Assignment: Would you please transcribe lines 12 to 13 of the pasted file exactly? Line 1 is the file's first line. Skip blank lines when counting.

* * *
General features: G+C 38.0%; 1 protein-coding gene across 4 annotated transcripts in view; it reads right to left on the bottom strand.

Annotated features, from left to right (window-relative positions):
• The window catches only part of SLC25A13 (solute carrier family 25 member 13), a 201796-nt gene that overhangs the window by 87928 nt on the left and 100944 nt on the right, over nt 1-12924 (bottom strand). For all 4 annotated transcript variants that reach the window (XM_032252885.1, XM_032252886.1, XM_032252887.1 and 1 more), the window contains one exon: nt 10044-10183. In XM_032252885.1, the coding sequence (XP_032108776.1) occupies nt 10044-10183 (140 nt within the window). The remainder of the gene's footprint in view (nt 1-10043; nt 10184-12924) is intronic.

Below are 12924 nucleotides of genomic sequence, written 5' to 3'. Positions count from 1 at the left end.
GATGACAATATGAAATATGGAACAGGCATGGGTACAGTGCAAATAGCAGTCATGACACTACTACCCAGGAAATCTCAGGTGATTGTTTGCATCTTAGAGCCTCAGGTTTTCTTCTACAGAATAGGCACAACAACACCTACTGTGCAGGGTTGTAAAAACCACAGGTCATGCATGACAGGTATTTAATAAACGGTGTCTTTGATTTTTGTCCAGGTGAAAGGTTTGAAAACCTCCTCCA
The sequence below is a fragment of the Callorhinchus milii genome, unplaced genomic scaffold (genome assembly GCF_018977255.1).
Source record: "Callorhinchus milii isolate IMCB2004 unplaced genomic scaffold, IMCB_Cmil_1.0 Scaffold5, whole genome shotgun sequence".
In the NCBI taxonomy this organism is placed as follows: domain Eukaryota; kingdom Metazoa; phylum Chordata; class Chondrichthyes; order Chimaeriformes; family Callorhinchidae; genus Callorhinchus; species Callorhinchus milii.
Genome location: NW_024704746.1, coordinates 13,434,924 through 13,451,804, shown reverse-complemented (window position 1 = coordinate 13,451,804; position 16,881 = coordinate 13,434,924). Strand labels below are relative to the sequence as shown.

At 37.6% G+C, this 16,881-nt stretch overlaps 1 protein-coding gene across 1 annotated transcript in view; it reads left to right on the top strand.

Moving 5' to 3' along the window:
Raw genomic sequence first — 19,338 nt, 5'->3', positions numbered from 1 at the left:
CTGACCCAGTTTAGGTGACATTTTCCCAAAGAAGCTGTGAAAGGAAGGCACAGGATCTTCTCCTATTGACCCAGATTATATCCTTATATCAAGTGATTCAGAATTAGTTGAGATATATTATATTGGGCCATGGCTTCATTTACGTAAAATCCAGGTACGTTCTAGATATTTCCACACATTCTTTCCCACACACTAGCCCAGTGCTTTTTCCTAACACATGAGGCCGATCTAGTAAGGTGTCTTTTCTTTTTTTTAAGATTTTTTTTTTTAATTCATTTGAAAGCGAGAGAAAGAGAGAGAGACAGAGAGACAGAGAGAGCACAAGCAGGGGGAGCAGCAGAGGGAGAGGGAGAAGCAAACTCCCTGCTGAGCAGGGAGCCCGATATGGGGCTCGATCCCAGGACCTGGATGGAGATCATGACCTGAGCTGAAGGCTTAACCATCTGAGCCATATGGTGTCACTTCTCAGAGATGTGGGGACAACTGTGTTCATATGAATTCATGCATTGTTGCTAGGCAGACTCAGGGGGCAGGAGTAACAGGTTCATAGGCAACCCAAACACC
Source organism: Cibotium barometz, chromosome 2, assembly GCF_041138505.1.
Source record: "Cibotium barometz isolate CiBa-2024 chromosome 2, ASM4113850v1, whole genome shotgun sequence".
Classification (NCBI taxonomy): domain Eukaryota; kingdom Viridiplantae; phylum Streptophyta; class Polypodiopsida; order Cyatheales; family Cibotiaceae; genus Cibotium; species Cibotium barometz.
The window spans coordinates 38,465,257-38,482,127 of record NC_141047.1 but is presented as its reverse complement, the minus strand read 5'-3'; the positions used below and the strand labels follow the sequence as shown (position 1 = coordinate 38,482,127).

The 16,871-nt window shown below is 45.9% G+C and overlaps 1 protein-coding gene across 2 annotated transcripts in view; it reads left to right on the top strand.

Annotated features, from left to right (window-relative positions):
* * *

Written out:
Raw genomic sequence first — 19,338 nt, 5'->3', positions numbered from 1 at the left:
CTGACCCAGTTTAGGTGACATTTTCCCAAAGAAGCTGTGAAAGGAAGGCACAGGATCTTCTCCTATTGACCCAGATTATATCCTTATATCAAGTGATTCAGAATTAGTTGAGATATATTATATTGGGCCATGGCTTCATTTACGTAAAATCCAGGTACGTTCTAGATATTTCCACACATTCTTTCCCACACACTAGCCCAGTGCTTTTTCCTAACACATGAGGCCGATCTAGTAAGGTGTCTTTTCTTTTTTTTAAGATTTTTTTTTTTAATTCATTTGAAAGCGAGAGAAAGAGAGAGAGACAGAGAGACAGAGAGAGCACAAGCAGGGGGAGCAGCAGAGGGAGAGGGAGAAGCAAACTCCCTGCTGAGCAGGGAGCCCGATATGGGGCTCGATCCCAGGACCTGGATGGAGATCATGACCTGAGCTGAAGGCTTAACCATCTGAGCCATATGGTGTCACTTCTCAGAGATGTGGGGACAACTGTGTTCATATGAATTCATGCATTGTTGCTAGGCAGACTCAGGGGGCAGGAGTAACAGGTTCATAGGCAACCCAAACACC